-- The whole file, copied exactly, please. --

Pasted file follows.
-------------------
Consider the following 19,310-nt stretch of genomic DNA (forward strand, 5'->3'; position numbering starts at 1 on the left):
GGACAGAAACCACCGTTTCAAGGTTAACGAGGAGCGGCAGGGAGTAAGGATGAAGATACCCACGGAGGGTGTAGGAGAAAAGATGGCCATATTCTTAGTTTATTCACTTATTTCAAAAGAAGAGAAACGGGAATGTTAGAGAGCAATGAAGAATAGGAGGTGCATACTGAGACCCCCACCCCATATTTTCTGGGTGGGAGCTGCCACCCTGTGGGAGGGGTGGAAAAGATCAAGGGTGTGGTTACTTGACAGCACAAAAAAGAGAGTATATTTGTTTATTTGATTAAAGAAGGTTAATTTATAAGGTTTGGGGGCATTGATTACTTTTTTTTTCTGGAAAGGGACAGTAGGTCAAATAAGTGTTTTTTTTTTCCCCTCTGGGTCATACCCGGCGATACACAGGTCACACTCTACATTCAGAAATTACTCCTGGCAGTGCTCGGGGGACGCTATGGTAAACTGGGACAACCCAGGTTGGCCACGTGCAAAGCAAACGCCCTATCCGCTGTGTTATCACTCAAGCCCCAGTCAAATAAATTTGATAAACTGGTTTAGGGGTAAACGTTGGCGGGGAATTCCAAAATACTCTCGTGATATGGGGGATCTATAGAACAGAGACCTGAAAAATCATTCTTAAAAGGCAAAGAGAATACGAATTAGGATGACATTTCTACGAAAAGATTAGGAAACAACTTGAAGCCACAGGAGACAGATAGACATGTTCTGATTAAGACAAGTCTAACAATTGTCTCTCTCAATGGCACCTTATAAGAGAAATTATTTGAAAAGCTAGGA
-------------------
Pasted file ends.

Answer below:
Consider the following 19,310-nt stretch of genomic DNA (forward strand, 5'->3'; position numbering starts at 1 on the left):
GGACAGAAACCACCGTTTCAAGGTTAACGAGGAGCGGCAGGGAGTAAGGATGAAGATACCCACGGAGGGTGTAGGAGAAAAGATGGCCATATTCTTAGTTTATTCACTTATTTCAAAAGAAGAGAAACGGGAATGTTAGAGAGCAATGAAGAATAGGAGGTGCATACTGAGACCCCCACCCCATATTTTCTGGGTGGGAGCTGCCACCCTGTGGGAGGGGTGGAAAAGATCAAGGGTGTGGTTACTTGACAGCACAAAAAAGAGAGTATATTTGTTTATTTGATTAAAGAAGGTTAATTTATAAGGTTTGGGGGCATTGATTACTTTTTTTTTCTGGAAAGGGACAGTAGGTCAAATAAGTGTTTTTTTTTTCCCCTCTGGGTCATACCCGGCGATACACAGGTCACACTCTACATTCAGAAATTACTCCTGGCAGTGCTCGGGGGACGCTATGGTAAACTGGGACAACCCAGGTTGGCCACGTGCAAAGCAAACGCCCTATCCGCTGTGTTATCACTCAAGCCCCAGTCAAATAAATTTGATAAACTGGTTTAGGGGTAAACGTTGGCGGGGAATTCCAAAATACTCTCGTGATATGGGGGATCTATAGAACAGAGACCTGAAAAATCATTCTTAAAAGGCAAAGAGAATACGAATTAGGATGACATTTCTACGAAAAGATTAGGAAACAACTTGAAGCCACAGGAGACAGATAGACATGTTCTGATTAAGACAAGTCTAACAATTGTCTCTCTCAATGGCACCTTATAAGAGAAATTATTTGAAAAGCTAGGA